aulana Sami Ul Haq is no more. But his tragic death has left behind dozens of questions for the law enforcement agencies to answer. Who killed him? Why was he killed? Can they arrest the killers involved in the assassination of the Mauala?

Maulana Sami Ul Haq was not an ordinary man. The great religious scholar cum politician was the head of his political faction – Jamiat Ulema-e-Islam who served the country as senator for two consecutive terms. Maulana’s party was part of the six party’s religio political alliance – the Muttahida Majlas-e-Amal (MMA) that ruled Khyber Pakhtunkhwa province, then North West Frontier Province (NWFP) since 2002 to 2008 after registering a sweeping victory in the general elections of 2002.

Born at the home of an eminent religious scholar Maulana Abdul Haq, Maulana was the chairman of Pakistan Defense Counsel. He was administrator of Asia’s biggest religious school Dar Ul Uloom-e-Haqqania at Akora Khattak. The madrassa is imparting religious education to 2000 students free of cost.

Maulan Sami Ul Haq was stabbed to death while resting at his home in Rawalpindi. The mystery surrounding the death of Maulana Sami, taking many by surprise, has, on the other hand, raised many questions for the country’s law enforcement and security agencies to seek answer to. Maulana Hamid Ul Haq’s refusal to do post mortem of his father is seen as a veiled no confidence on the capacity of the law enforcement agencies to probe the death.

Maulana Sami was assassinated amid violent countrywide protests triggered by the acquittal of Asia Bibi in a blasphemy case by the Supreme Court of Pakistan. The protestors while protesting the court’s decision came out to the streets and staged sit-ins in every nook and corner of the country. The angry mob blocked the roads and set vehicles ablaze to get the court to go back on its words and reverse the decision taken in favour of the Christian lady in a death row since 2010. The protestors went on rampage to destroy public properties and damage government installations while looting shops and other commercial units. Some of the TV footages depicted the people hitting cars with sticks and setting them on fire.

The same day, Mr Abdullah Gul, son of the former Director General, ISI Lt. General Hameed Gul made his escape good when unknown gunmen showered his car with bullets. Gul is also a member of Milli Yakjihti Counsil and Difa-e-Pakistan Council. The attack on Abdullah Gul came just a few moments after the Maulana Sami Ul Haq was stabbed to death.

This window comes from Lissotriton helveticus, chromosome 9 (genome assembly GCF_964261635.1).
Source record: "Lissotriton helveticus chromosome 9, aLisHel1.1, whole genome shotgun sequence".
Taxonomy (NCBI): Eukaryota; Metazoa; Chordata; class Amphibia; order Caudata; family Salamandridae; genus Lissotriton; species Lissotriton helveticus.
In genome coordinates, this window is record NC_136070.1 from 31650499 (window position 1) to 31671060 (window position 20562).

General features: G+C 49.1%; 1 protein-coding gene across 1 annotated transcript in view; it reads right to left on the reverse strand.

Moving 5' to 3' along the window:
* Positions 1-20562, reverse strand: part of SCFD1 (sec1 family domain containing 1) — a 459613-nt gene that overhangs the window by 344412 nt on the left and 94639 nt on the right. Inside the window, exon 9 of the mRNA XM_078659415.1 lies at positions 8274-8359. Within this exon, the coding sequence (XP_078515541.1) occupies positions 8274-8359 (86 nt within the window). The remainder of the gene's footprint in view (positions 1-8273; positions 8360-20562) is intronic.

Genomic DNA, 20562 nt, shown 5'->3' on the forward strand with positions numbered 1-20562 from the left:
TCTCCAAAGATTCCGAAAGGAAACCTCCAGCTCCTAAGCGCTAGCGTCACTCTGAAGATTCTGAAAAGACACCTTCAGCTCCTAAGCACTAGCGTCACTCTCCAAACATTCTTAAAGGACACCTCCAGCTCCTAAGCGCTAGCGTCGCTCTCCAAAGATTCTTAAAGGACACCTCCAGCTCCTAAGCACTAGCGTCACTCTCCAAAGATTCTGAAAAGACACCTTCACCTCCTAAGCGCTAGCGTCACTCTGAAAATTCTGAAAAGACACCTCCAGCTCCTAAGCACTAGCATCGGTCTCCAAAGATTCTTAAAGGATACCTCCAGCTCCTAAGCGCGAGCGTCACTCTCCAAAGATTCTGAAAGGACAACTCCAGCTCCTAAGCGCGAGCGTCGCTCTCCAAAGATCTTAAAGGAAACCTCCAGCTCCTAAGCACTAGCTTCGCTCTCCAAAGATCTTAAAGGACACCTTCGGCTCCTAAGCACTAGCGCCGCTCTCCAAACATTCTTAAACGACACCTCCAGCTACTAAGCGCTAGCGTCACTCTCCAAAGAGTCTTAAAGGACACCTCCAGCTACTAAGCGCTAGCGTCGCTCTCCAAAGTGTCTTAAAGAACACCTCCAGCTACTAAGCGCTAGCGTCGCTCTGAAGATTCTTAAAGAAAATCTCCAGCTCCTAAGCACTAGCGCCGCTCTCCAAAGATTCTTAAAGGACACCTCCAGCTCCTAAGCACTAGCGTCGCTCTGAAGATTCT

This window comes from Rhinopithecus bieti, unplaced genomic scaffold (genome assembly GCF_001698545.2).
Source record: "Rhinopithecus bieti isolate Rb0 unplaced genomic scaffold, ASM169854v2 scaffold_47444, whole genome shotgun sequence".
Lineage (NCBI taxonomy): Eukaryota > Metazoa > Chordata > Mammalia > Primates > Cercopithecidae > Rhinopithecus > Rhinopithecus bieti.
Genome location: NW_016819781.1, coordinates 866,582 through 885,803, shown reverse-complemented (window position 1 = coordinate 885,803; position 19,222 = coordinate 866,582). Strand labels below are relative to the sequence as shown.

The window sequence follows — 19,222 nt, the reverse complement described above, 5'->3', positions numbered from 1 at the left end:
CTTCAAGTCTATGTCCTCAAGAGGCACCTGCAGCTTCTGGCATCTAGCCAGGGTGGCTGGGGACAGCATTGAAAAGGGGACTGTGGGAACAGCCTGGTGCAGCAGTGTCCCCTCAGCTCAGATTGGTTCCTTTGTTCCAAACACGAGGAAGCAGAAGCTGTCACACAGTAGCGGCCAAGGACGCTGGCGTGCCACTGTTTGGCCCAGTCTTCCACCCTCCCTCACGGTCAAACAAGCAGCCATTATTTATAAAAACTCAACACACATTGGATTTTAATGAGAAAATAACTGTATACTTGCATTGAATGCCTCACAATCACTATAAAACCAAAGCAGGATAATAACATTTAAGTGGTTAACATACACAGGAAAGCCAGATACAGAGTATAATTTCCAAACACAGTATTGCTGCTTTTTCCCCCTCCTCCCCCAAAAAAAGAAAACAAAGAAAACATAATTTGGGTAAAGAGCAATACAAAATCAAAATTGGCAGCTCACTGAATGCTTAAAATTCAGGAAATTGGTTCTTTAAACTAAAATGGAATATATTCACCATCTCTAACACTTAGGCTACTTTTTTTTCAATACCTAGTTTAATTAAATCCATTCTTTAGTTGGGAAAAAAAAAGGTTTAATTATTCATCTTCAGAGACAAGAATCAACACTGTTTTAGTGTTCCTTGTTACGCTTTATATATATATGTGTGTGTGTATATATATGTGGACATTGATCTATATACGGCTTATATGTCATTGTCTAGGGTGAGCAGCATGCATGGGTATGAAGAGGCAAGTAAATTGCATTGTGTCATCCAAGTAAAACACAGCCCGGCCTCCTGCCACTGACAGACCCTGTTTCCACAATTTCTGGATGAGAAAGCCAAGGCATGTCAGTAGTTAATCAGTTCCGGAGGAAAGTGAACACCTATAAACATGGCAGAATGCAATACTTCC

The Tehreek-e-Labbaik Ya Rasoolullah has, though called off its protest after successful dialogues with the government benches. But the message is clear and louder. They can stage a comeback at stage they want to, if terms of the agreement are not honoured by the government. This is not the first time. On November 5, last year, the Islamist political party Tehreek-e-Labbaik staged a sit in at the Faizabad Interchange to contest changes in the election bill 2017 in which the word oath was changed to declaration. The protesters demanded resignation of Minister for Law and Justice Zahid Hamid to ‘protect the identity of the country’. The protestors finally achieved the objectives by striking a deal with the government that put an end to the countrywide protests, which continued for 20 long days. Resultantly, the minister for law and justice had to step down on November 26, 2017.

Tehreek-e-Labbaik emerged as one of the leading political party by grabbing 2.5 million of the total votes polled in the general elections 2018.

The current political situation in the country is resulting in the growing sense of frustrations amongst the masses, calls for immediate but concrete steps to get things under control. The masses that were experiencing a sigh of relief after the operations Zarb-e-Azb are once again getting frustrated with the country’s political situation coupled with sky-rocketing price hike and overall economic challenges.

No doubt we have achieved tremendous successes in countering terrorism and violent extremism during the last few years. But the military gains achieved at the battlefronts could be secured well only if it’s backed by a well-defined, well-designed and well-thought out developmental agenda. The unnecessary delays in the implementation process in the erstwhile FATA, once a hub of militancy is once again providing a moral ground to the anti-state elements to capitalise on the sense of frustrations and deprivations and exploit the situation at will. The government should come forward with concrete steps towards mainstreaming the marginalised tribal belt of Pakistan. The people of the erstwhile FATA should be empowered politically and economically in order to enable them deny space to the non-state actors. If things wrong once again, this would not only be the people of FATA but the whole country to bear the brunt of consequences.

The writer is a freelance journalist based

in Islamabad.

 Khan45@gmail.com

@bjkahn